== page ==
The extension of lineshape analysis to two-dimensional experiments, e.g. 1H, 15N-HSQC or HMQC experiments, presents a number of additional features not encountered in one-dimensional experiments. Firstly, as distinct frequency (chemical shift) differences are associated with each dimension (Fig. 1a), the description of two-dimensional resonances as being in fast or slow exchange is not technically valid: lineshapes in each dimension may exhibit distinct behaviours (Fig. 1b–d). Secondly, relaxation occurring during the pulse sequence results in intensity changes that necessitates the normalisation of one-dimensional cross-sections22. As will be discussed below, this risks introducing both random and systematic errors into analyses. In addition, current analysis methods cannot be applied to experiments such as the HMQC, in which magnetisation is not single quantum during the indirect evolution period. Finally, we observe that the application of existing one-dimensional lineshape analysis methods has been severely limited by the problem of peak overlap, ubiquitous in spectra of complex biomolecules. In short, therefore, there is an urgent need for a theoretically rigorous (yet accessible) method for the analysis of two-dimensional datasets. In this manuscript, we describe such an approach, based on the direct simulation and fitting of two-dimensional spectra, which can fully account for the effects of exchange in common biomolecular NMR experiments, while efficiently handling the fitting of overlapping resonances. We anticipate that this approach will help facilitate more accurate and informative analyses of common titration experiments.

Figure 1

Principles of two-dimensional lineshape analysis.

(a) Schematic showing the definition of the exchange rate and frequency differences for a two-state protein-ligand interaction. (b) Simulated 1H, 15N-HSQC spectra for a protein-ligand interaction (700 MHz, 1 mM protein concentration, Kd 2 μM, ΔωH 4400 s−1, ΔωN 220 s−1) illustrating two-dimensional lineshapes that may arise under various exchange regimes. Contour levels are constant across all spectra. (c,d) 1H and 15N projections of HSQC spectra shown in Fig. 1b, normalised by integration. (e) Outline of the data acquisition process and the two-dimensional lineshape analysis procedure. ROIs, regions of interest.

Results and Discussion

Existing approaches to lineshape analysis are based upon fitting solutions of the equations governing the evolution of magnetisation during chemical shift evolution periods to cross-sections of the observed spectra. In this manuscript, we propose extending this approach by calculating the evolution of magnetisation throughout the specific pulse sequence applied, by direct quantum mechanical simulation in Liouville space23,24 (see Methods). The two-dimensional interferograms thus obtained may be Fourier transformed to yield spectra suitable for comparison with experimental data. We have implemented this analysis using an optimised in silico ‘virtual spectrometer’ approach for the simulation and fitting of two-dimensional NMR experiments and datasets. This is configurable to match experimental acquisition parameters, allowing the efficient calculation of complete two-dimensional spectra against which best-fitting chemical shifts, linewidths and model parameters, such as binding constants and dissociation rates, can be determined using an iterative least-squares procedure (Fig. 1e).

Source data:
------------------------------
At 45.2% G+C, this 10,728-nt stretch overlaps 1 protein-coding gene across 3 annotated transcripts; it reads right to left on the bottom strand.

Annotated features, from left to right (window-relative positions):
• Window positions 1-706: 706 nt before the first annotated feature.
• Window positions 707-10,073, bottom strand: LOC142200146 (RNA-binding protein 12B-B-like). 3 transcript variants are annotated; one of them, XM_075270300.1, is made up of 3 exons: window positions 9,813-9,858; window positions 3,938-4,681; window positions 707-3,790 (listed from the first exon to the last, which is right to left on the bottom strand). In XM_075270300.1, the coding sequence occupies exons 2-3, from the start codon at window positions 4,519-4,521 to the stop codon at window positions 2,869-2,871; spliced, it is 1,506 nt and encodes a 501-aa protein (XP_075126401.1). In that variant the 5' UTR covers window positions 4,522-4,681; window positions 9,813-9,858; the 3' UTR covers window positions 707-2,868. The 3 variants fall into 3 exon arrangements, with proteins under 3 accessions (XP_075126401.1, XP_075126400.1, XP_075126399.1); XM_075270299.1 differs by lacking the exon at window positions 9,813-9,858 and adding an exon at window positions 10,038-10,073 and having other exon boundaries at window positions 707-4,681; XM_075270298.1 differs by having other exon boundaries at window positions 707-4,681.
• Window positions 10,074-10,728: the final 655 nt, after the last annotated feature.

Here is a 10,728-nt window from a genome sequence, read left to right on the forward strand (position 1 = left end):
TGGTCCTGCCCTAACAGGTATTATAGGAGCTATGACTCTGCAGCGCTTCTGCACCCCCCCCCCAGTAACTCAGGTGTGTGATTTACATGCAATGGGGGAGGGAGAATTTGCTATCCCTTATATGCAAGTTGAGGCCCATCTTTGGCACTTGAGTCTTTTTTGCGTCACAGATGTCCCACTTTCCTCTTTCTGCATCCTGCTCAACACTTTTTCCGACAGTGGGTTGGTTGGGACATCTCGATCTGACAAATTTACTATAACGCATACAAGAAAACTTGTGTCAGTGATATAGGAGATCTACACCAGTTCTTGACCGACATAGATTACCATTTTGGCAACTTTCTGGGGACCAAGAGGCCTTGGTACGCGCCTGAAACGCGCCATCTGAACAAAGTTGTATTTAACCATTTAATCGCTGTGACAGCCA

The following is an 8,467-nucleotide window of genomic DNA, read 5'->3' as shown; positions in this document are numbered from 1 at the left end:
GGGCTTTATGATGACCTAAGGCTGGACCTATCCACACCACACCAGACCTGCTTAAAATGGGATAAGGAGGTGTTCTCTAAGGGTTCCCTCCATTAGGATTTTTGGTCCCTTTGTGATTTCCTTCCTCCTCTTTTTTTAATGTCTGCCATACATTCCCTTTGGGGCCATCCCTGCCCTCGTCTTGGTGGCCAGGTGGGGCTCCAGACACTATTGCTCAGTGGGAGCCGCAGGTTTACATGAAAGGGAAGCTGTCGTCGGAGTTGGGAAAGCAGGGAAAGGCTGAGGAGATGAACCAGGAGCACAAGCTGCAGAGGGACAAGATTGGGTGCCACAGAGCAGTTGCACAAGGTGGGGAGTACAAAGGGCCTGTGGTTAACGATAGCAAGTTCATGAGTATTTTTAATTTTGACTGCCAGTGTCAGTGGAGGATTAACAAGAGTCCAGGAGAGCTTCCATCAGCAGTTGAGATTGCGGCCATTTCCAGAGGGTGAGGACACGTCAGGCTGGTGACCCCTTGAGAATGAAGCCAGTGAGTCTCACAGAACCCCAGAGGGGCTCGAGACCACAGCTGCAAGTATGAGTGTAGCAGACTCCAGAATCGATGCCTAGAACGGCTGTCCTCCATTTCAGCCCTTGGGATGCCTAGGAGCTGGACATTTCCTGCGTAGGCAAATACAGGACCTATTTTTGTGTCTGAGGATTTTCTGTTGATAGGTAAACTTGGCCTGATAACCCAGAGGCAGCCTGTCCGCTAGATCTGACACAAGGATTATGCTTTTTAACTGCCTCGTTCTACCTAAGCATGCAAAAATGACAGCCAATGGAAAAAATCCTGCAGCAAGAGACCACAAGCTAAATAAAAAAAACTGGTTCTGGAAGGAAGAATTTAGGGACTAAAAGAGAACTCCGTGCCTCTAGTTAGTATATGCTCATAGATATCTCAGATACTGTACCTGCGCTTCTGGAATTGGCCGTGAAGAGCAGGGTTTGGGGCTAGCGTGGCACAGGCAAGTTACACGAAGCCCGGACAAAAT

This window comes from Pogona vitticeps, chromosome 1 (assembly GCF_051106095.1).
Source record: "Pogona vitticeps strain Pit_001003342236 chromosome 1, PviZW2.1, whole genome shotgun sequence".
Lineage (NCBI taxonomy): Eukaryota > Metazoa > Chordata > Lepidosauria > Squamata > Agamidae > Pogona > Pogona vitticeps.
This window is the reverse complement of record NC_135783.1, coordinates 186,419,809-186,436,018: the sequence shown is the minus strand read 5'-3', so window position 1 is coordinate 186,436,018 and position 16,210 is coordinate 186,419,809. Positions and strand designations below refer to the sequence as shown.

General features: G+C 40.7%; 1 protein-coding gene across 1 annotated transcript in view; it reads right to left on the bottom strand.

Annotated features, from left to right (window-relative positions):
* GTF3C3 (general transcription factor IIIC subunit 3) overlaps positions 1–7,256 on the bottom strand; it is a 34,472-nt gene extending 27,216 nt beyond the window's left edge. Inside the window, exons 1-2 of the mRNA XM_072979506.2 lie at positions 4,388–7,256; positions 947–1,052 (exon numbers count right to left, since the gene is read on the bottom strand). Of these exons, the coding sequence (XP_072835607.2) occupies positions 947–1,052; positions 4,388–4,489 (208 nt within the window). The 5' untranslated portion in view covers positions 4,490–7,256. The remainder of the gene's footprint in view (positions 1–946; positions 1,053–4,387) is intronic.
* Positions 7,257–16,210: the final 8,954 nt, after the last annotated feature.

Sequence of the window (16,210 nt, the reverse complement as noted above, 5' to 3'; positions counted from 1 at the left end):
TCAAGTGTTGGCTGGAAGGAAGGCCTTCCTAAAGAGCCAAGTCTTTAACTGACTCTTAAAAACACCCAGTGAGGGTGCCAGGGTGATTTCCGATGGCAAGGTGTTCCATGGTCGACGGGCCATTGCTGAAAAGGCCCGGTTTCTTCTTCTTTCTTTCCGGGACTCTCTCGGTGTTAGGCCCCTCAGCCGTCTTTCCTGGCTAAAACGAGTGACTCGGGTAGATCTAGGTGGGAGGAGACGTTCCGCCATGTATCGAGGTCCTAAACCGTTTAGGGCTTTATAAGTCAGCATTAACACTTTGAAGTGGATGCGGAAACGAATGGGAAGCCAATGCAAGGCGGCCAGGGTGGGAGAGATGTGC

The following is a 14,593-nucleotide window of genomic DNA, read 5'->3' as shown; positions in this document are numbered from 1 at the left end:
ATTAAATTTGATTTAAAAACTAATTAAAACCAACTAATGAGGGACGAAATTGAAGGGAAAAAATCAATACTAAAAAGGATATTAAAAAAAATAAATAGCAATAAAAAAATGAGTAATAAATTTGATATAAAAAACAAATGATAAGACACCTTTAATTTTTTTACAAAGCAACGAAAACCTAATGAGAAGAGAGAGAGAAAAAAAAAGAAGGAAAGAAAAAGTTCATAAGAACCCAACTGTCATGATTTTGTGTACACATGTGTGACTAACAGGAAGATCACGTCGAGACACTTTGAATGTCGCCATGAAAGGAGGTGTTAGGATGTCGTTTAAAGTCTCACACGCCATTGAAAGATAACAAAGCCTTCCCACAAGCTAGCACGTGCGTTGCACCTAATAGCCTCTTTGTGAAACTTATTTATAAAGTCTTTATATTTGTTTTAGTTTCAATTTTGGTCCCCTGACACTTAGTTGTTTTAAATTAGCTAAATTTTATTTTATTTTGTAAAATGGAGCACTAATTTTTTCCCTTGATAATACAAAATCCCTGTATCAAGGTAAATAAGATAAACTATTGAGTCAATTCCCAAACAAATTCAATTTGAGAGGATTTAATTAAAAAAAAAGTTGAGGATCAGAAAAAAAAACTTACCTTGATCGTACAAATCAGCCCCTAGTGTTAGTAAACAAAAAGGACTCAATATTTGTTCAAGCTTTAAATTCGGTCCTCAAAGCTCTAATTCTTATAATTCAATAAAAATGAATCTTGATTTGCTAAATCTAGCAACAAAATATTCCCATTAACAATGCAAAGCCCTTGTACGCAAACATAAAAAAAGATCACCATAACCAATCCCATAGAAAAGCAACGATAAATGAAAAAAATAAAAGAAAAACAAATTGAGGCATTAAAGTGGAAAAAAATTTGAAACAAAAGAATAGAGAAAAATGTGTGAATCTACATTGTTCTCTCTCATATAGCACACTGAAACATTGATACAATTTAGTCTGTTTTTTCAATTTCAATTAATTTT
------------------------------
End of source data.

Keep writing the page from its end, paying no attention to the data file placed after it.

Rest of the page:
Our new approach brings several important advantages over one-dimensional methods, both in terms of convenience and accuracy. The direct analysis of two-dimensional spectra allows far greater flexibility in avoiding peak overlap, a problem ubiquitous in the congested spectra typical of biomolecules: for each spectrum, arbitrary regions of interest (ROIs) can be defined to exclude regions of peak overlap, or alternatively groups of overlapping resonances can be fitted simultaneously. In addition, the global fitting of multiple ROIs, all reporting on a common interaction as described below, provides a robust tool for monitoring the quality of fits. Also, by tracking the relaxation (decay) of magnetisation across the entire pulse sequence, calculations can fully account for the differential relaxation of states during execution of the pulse program. Such effects arise frequently in slow-intermediate exchange regimes when the various states (conformations) of the macromolecule do not have the same linewidth (for example in folding/unfolding reactions, or dimerization and other association/dissociation reactions) and can induce systematic errors when using one-dimensional analysis methods as the amount of magnetization associated with a particular state is no longer proportional to its population (Supplementary Fig. S1). A similar effect can also distort one-dimensional analyses of HMQC experiments, due to the influence of 1H chemical shift changes on multiple quantum coherences during the indirect detection period (Supplementary Fig. S2). Lastly and again because relaxation is fully treated throughout the pulse sequence, the intensity of NMR signals can be rigorously compared between titration spectra. In contrast, one-dimensional methods require that every peak cross-section must be individually normalised (Fig. 1b–d), either by integration, which may introduce large errors due to noise in the spectrum, or by fitting, which introduces a large number of additional degrees of freedom, ultimately resulting in a less powerful analysis.